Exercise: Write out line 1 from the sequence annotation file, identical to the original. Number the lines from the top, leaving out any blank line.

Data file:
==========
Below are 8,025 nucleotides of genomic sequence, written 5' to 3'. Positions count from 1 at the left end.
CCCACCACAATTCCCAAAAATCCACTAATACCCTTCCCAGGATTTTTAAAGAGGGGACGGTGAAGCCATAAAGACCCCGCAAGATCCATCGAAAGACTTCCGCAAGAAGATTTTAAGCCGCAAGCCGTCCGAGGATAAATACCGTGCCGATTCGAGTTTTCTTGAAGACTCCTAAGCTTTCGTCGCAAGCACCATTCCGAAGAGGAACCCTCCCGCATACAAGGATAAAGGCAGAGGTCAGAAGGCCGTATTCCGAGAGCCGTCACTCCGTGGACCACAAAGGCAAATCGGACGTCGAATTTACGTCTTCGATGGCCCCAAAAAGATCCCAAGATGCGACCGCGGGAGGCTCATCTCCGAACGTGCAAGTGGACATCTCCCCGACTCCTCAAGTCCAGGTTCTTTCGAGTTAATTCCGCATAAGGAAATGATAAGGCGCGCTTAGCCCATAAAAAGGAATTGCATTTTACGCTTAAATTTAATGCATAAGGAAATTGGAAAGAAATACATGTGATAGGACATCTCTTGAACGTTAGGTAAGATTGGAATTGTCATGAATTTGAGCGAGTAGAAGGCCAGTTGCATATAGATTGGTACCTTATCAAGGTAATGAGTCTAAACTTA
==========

Below are 8,025 nucleotides of genomic sequence, written 5' to 3'. Positions count from 1 at the left end.